While Germany is one of the countries with the highest GDP per capita in Europe, the ratio is 1.26, which means that beginning teachers still earn more than the average GDP per capita. On the other hand, this ratio is only 0.71 in France.

How have teacher salaries changed over the past decade?

The latest Eurydice report also provides figures for the period 2009/2010. At the time, teachers’ gross annual starting salaries ranged from €2,743 in Romania to €63,895 in Luxembourg.

The average in the 26 EU countries was €19,563 in 2009/2010. However, it was below €5,000 in six EU countries, namely Slovakia (€4,824), Poland (€4,462), Lithuania (€4,275), Latvia (€4,166) , Bulgaria (€2,761) and Romania (€2,743).

In other EU countries it typically ranged from €18,000 to €30,000, while starting salaries in Germany and Denmark exceeded €35,000.

The evolution of teachers’ annual gross starting salaries between 2009/2010 and 2020/2021 was highest in Lithuania, where salaries increased by 269% over these 11 years. Recent EU member states Romania and Bulgaria have also seen dramatic increases in teacher salaries over the past decade, by 193% and 180% respectively.

The starting salary of teachers has also increased by 42% in Germany, which already had the second highest salary during the period 2009/2010. The variation was less than 10% in six EU countries – Cyprus, Portugal, Spain, Italy, Slovenia and Luxembourg.

Turkey is the only country on the list where entry-level teacher salaries have fallen over the decade, falling by €876, or 10%, likely due to the collapse of the Turkish lira in recent years.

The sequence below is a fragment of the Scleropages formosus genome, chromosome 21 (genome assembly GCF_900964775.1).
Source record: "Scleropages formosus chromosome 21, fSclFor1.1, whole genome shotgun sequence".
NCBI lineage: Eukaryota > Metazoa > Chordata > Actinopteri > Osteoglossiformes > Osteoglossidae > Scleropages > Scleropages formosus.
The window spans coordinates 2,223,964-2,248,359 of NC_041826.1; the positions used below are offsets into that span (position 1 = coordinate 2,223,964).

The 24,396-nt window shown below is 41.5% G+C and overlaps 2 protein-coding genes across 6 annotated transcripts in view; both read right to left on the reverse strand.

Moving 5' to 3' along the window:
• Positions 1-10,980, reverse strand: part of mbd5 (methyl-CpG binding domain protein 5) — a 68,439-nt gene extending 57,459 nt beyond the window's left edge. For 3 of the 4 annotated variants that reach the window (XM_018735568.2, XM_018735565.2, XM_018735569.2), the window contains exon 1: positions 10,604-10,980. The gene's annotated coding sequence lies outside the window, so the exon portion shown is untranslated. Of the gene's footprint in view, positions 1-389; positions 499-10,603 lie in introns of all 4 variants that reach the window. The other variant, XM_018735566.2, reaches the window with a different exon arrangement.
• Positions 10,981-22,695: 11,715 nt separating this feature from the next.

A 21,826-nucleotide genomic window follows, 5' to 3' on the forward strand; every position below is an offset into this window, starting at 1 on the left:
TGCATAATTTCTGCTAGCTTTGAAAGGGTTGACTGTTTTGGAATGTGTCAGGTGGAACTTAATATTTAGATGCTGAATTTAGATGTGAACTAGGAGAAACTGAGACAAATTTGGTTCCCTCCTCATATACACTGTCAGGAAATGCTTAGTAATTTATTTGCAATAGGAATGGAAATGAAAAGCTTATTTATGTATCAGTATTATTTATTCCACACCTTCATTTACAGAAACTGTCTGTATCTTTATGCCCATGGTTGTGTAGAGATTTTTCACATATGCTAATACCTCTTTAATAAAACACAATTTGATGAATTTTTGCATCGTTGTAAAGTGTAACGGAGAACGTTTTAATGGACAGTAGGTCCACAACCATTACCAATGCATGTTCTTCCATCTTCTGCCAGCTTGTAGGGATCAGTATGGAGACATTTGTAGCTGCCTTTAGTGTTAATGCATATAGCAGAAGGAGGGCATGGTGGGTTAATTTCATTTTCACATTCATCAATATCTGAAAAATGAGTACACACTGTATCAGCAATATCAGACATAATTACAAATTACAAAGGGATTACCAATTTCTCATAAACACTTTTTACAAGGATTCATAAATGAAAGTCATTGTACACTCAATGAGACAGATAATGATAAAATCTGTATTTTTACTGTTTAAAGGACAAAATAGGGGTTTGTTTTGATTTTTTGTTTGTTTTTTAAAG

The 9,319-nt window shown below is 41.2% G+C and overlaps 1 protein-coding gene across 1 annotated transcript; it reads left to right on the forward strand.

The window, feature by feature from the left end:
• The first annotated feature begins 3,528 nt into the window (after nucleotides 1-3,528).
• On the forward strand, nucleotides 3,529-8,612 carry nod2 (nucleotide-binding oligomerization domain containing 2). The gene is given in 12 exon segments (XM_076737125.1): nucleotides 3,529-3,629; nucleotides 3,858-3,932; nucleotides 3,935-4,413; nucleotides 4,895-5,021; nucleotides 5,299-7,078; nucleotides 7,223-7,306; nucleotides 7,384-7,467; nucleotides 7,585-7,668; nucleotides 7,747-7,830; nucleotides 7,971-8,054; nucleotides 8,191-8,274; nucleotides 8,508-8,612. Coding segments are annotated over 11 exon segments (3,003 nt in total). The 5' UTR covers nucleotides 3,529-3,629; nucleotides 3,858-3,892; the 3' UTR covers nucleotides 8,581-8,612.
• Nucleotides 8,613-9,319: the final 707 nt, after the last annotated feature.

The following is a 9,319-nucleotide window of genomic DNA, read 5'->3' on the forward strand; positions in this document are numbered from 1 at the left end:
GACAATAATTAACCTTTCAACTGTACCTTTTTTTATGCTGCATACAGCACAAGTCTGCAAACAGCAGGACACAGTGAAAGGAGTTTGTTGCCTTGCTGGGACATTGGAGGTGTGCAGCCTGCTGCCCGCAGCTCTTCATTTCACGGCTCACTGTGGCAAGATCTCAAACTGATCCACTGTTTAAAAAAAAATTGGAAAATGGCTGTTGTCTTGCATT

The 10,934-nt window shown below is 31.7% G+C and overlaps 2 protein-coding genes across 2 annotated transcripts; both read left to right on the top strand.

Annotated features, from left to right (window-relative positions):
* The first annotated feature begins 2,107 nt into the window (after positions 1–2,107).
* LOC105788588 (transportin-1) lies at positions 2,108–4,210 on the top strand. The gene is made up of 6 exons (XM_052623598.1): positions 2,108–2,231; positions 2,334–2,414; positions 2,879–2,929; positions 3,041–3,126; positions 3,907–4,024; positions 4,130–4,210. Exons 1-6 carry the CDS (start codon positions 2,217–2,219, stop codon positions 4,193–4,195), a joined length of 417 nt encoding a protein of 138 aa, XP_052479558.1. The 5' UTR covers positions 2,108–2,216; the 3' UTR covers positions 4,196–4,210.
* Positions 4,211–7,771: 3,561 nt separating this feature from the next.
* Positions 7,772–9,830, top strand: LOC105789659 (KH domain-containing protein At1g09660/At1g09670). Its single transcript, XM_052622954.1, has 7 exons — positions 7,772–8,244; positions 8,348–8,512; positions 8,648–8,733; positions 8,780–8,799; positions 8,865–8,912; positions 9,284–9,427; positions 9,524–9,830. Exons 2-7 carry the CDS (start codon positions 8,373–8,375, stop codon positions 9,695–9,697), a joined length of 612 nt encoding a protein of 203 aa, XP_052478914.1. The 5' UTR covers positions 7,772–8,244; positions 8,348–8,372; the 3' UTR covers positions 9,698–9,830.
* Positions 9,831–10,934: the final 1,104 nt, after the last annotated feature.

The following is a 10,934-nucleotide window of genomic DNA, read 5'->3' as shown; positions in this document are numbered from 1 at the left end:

In nominal terms, Iceland saw gross annual starting teacher salaries increase by €25,720 between 2009/2010 and 2020/2021, the largest increase among the countries studied, followed by Germany (€15,915) and Sweden (€15,135).

Starting salaries have also increased by more than €10,000 in Austria, Lithuania and Denmark.

Are teachers satisfied with their salaries?

The short answer is no.

According to the 2018 Teaching and Learning International Survey (TALIS), only an average of 26% of teachers across OECD countries and economies participating in TALIS believed their work was valued by society, and 39% were satisfied with their pay.

How much have countries spent on education?

In 2020, public spending on education in the EU amounted to €671 billion, or 5% of GDP.

The EU countries devoting the highest share of their GDP to education are Sweden (7%), Belgium and Estonia (6.6%), followed by Denmark (6.4%) in the EU.

Outside the bloc, Iceland spent 7.7% of its GDP on education. The lowest levels of expenditure on education as a percentage of GDP were observed in Ireland (3.1%), Romania (3.7%) and Bulgaria (4%).

How many students do the teachers look after?

In the EU, the average number of pupils per teacher at primary level was 13.6 in 2020, but again there are significant variations between countries.

The lowest ratios – which some would call ideal – were recorded in Greece (8.4), Luxembourg (8.9) and Hungary (10), while the United Kingdom (19.9), Romania (19.2) and France (18.4) had the highest average number of students per teacher.

The student-teacher ratio is calculated by dividing the number of full-time equivalent students by the number of full-time equivalent teachers.

A worrying shortage of teachers

Last but not least, there is a worrying shortage of teachers in European countries.

More than 30,000 teaching positions remained vacant in Germany at the start of this academic year.

Poland is short 20,000 teachers and Hungary 16,000, and France’s education ministry said 4,000 of some 27,300 new teaching positions remain vacant.